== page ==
For author Gish Jen, the daughter of Chinese immigrant parents, books were once an Outsider’s Guide to the Universe. But they were something more, too. Through her eclectic childhood reading, Jen stumbled onto a cultural phenomenon that would fuel her writing for decades to come: the profound difference in self-narration that underlies the gap often perceived between East and West.
Drawing on a rich array of sources, from paintings to behavioral studies to her father’s striking account of his childhood in China, this accessible book not only illuminates Jen’s own development and celebrated work but also explores the aesthetic and psychic roots of the independent and interdependent self—each mode of selfhood yielding a distinct way of observing, remembering, and narrating the world.
In its progress from a moving evocation of one writer’s life to a convincing delineation of the forces that have shaped our experience for millennia, Tiger Writing radically shifts the way we understand ourselves and our art-making.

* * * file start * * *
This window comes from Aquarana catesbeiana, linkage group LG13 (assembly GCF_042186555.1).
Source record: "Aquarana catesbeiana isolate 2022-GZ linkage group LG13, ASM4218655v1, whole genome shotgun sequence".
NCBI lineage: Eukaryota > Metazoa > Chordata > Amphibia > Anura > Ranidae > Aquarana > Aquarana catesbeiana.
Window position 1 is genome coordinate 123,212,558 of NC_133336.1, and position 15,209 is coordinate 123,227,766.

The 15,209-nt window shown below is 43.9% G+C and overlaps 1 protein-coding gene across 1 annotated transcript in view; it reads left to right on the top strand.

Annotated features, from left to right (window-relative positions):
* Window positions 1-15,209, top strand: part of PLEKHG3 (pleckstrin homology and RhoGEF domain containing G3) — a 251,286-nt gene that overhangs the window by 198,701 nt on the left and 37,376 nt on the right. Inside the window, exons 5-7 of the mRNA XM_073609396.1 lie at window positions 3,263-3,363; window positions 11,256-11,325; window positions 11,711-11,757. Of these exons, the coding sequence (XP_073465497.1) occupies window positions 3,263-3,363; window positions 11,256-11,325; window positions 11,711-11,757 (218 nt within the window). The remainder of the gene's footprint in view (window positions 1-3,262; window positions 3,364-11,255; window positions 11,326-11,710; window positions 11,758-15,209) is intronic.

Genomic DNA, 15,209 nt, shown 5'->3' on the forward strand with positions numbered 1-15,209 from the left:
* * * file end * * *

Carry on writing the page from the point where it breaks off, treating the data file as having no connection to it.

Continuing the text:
“Probing, precise, and extremely thought-provoking, this is a small volume about big ideas.” –Boston Globe
“[A] thoughtful-and often witty – volume.. Jen raises important questions about how we fashion own stories and how cultural differences influence that process,” – Publishers Weekly
“VERDICT: These pieces are as entertaining as they are insightful.” – Library Journal
“In Tiger Writing, which transcribes the Massey Lectures she delivered at Harvard University last year, Jen … concludes that ‘we need both the interdependent and the independent self’ and calls each one to recognize the claims of the other” – The New York Times Book Review
“Elegant and wide-ranging…” –ShelfAwareness (starred review)